As we all can appreciate it has not been an easy ride for the President. He finds himself bumping up against the harsh realities of international conflict and diplomacy, with an inherited devastated economy that is yet to show real positive signs of recovery, even after so much of government infusion. He is a president waging two wars abroad, albeit, both inherited from his hawkish predecessor. He’s sending some 30,000 additional soldiers to Afghanistan, which can even transform into America’s Vietnam, prolonging troops-pullout from there. Iraq is still bleeding. The drone attacks inside Pakistan are continuing. The war zone has simply broadened. The Zionist settler regime in Israel, with support from the U.S. Congress, is not showing any sign towards a peaceful resolution of the decades-old Israeli-Palestinian conflict. Many within his own administration, including the hawkish Secretary of State, want nothing short of opening yet another warfront with Iran. Many neo-conservatives, dormant but not dead, still preach the wisdom of war to solve America’s economic conundrum.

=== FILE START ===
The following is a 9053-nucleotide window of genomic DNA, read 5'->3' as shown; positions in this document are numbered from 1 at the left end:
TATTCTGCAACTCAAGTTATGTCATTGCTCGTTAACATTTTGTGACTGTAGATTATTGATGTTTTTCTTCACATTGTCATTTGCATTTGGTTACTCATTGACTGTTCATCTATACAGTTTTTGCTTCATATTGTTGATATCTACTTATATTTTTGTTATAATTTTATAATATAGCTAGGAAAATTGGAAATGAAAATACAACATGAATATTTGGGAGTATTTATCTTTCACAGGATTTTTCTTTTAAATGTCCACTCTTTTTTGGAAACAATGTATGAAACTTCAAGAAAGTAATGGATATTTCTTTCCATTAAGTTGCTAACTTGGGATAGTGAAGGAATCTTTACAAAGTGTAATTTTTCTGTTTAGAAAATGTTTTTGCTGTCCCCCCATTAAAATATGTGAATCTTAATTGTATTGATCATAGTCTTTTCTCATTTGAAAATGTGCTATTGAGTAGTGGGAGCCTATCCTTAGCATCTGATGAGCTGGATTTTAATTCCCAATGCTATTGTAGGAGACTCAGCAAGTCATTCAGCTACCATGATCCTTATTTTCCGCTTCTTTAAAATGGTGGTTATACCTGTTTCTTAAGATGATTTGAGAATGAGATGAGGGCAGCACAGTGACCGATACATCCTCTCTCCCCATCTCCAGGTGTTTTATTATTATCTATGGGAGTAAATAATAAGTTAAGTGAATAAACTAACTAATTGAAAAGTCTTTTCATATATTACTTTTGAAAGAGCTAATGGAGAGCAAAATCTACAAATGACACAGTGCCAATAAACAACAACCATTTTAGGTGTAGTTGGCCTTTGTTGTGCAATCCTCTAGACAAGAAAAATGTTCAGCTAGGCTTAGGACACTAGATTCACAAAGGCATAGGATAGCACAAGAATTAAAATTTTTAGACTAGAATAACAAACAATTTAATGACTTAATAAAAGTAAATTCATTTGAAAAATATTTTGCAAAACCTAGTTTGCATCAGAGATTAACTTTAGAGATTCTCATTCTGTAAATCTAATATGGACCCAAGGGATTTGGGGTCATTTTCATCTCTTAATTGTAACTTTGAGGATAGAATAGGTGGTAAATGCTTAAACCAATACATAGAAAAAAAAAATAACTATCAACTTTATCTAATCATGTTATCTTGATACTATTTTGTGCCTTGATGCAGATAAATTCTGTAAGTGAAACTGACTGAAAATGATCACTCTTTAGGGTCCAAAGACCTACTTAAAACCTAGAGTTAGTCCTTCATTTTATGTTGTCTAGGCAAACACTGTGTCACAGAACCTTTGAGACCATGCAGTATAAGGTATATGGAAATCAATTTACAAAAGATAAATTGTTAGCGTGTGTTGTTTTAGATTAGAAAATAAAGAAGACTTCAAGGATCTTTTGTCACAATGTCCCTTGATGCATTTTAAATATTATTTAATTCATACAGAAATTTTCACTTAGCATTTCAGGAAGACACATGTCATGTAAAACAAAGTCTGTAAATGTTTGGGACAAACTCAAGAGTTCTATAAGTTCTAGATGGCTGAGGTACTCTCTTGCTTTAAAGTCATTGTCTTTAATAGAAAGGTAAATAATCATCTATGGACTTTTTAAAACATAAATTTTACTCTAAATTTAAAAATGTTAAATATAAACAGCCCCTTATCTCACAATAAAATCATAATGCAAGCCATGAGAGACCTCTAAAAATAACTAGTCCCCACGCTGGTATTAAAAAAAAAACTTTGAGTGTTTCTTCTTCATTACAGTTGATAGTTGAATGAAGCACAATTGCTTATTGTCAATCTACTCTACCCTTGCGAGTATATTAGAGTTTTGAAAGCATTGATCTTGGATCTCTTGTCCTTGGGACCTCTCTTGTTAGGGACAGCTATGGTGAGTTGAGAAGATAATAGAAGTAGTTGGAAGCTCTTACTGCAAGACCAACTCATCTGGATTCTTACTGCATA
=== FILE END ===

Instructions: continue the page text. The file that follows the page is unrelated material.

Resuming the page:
There is little doubt that the Nobel Peace prize was bestowed as a down payment for what the Europeans wanted from America’s foreign policy. They want President Obama to deliver peace – the hope that he gave to the world in his maiden speech some 17 months ago in Berlin – now the heart of modern Europe. Can he give meaning to that expectation?